Return Value

    The keys in the dictionary are the sub-entity names, the corresponding values are instances of NSEntityDescription.

    Import Statement

    Objective-C

    @import CoreData;

    Swift

    import CoreData

    Availability

    Available in OS X v10.4 and later.

  • An array containing the sub-entities of the receiver.

    Declaration

    Swift

    var subentities: [AnyObject]

    Objective-C

    @property(strong) NSArray *subentities

    Discussion

    The sub-entities are instances of NSEntityDescription.

    Special Considerations

    Setting the sub-entities raises an exception if the receiver’s model has been used by an object graph manager.

    Import Statement

    Objective-C

    @import CoreData;

    Swift

    import CoreData

    Availability

    Available in OS X v10.4 and later.

  • The super-entity of the receiver. (read-only)

    Declaration

    Swift

    unowned(unsafe) var superentity: NSEntityDescription? { get }

    Objective-C

    @property(readonly, assign) NSEntityDescription *superentity

    Discussion

    If the receiver has no super-entity, returns nil.

    Import Statement

    Objective-C

    @import CoreData;

    Swift

    import CoreData

    Availability

    Available in OS X v10.4 and later.

  • Returns a Boolean value that indicates whether the receiver is a sub-entity of another given entity.

    Declaration

    Swift

    func isKindOfEntity(_ entity: NSEntityDescription) -> Bool

    Objective-C

    - (BOOL)isKindOfEntity:(NSEntityDescription *)entity

    Parameters

    entity

    An entity.

    Return Value

    YEStrue if the receiver is a sub-entity of entity, otherwise NOfalse.

    Import Statement

    Objective-C

    @import CoreData;

    Swift

    import CoreData

    Availability

    Available in OS X v10.5 and later.

  • Returns the entity with the specified name from the managed object model associated with the specified managed object context’s persistent store coordinator.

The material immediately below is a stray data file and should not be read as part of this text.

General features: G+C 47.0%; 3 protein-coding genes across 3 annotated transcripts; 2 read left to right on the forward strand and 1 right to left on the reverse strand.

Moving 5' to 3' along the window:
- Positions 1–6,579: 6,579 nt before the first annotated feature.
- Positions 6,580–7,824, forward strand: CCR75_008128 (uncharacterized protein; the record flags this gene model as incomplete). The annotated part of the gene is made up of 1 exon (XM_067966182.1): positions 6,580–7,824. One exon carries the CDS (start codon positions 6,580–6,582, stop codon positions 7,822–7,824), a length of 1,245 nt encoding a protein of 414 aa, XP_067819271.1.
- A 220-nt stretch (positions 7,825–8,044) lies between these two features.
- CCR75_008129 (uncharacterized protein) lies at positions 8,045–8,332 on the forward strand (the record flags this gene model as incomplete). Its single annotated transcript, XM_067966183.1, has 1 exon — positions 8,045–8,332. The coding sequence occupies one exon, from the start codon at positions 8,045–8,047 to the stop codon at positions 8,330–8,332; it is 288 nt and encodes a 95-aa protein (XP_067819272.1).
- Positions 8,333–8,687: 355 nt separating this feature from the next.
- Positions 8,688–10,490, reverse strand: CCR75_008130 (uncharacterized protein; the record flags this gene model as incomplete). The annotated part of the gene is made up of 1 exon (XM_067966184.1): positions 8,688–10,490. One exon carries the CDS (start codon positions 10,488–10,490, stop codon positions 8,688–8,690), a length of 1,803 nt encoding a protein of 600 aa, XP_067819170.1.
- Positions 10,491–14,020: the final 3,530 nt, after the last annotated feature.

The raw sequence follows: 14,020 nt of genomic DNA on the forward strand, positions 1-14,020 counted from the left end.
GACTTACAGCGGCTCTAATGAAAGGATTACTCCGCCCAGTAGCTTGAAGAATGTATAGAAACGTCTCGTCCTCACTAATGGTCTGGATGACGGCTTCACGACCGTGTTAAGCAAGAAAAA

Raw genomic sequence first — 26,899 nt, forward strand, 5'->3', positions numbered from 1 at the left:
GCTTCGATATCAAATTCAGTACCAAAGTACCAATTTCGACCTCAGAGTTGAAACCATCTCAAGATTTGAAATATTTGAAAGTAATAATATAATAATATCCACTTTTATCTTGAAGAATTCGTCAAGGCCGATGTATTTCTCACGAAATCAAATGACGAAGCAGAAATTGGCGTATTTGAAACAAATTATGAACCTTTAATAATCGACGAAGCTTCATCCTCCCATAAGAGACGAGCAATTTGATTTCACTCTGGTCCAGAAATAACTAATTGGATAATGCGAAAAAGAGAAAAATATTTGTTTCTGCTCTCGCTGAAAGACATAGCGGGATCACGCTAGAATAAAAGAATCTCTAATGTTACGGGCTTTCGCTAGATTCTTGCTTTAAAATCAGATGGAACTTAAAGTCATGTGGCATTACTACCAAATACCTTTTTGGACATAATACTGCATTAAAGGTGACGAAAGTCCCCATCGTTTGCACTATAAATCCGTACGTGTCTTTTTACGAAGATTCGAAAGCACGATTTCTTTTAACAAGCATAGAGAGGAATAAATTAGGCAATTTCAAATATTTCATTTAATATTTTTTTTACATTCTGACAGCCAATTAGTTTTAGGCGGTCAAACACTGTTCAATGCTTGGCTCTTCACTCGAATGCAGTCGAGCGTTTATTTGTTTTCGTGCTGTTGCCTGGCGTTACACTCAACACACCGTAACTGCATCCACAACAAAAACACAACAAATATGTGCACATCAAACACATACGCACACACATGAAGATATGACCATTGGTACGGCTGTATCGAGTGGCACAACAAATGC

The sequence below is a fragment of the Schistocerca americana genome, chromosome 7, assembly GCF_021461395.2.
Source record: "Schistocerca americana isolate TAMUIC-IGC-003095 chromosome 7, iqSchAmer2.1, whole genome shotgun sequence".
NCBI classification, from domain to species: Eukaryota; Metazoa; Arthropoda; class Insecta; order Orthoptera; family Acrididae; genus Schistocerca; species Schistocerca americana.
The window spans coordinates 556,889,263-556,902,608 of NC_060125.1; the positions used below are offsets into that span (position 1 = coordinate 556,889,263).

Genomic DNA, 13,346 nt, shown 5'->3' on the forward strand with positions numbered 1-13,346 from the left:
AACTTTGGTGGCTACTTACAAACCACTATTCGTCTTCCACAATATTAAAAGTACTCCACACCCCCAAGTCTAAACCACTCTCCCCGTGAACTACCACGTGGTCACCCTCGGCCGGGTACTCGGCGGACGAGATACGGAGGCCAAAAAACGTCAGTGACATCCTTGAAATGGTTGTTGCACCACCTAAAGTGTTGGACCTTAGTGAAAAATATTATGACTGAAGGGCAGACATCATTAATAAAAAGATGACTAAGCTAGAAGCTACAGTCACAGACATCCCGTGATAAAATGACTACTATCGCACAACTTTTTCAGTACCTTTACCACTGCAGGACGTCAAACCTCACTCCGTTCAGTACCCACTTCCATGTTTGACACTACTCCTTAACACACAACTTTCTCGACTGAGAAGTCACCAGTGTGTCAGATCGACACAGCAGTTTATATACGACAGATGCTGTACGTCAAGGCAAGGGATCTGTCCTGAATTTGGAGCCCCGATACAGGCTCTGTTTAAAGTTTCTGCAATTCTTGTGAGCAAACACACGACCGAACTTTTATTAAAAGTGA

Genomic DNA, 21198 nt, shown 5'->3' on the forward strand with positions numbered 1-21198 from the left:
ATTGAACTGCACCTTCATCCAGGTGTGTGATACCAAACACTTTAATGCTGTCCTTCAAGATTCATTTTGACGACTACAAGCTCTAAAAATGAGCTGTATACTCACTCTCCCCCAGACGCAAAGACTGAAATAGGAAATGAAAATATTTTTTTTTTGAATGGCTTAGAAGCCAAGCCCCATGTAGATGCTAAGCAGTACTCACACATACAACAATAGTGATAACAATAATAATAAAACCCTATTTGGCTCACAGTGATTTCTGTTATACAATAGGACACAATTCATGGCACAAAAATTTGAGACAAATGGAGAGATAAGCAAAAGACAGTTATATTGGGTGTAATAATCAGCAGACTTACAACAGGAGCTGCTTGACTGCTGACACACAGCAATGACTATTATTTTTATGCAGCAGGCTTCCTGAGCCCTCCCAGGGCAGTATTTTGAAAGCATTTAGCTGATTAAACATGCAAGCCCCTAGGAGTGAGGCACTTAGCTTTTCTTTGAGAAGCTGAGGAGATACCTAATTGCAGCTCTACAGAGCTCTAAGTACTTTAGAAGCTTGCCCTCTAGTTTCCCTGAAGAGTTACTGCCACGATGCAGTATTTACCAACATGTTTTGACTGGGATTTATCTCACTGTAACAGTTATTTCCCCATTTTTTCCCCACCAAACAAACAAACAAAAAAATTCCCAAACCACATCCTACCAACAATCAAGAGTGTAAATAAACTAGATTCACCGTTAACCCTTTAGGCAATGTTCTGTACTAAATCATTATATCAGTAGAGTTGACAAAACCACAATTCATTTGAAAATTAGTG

Declaration

    Swift

    class func entityForName(_ entityName: String, inManagedObjectContext context: NSManagedObjectContext) -> NSEntityDescription?

    Objective-C

    + (NSEntityDescription *)entityForName:(NSString *)entityName inManagedObjectContext:(NSManagedObjectContext *)context

    Parameters

    entityName

    The name of an entity.

    context

    The managed object context to use. Must not be nil.

    Return Value

    The entity with the specified name from the managed object model associated with context’s persistent store coordinator.

    Discussion

    Raises NSInternalInconsistencyException if context is nil.

    This method is functionally equivalent to the following code example.

    • NSManagedObjectModel *managedObjectModel = [[context persistentStoreCoordinator] managedObjectModel];
    • NSEntityDescription *entity = [[managedObjectModel entitiesByName] objectForKey:entityName];
    • return entity;

    Import Statement

    Objective-C

    @import CoreData;

    Swift

    import CoreData

    Availability

    Available in OS X v10.4 and later.

    See Also

    entitiesByName

  • Creates, configures, and returns an instance of the class for the entity with a given name.

    Declaration

    Swift

    class func insertNewObjectForEntityForName(_ entityName: String, inManagedObjectContext context: NSManagedObjectContext) -> AnyObject

    Objective-C

    + (id)insertNewObjectForEntityForName:(NSString *)entityName inManagedObjectContext:(NSManagedObjectContext *)context

    Parameters

    entityName

    The name of an entity.

    context

    The managed object context to use.

    Return Value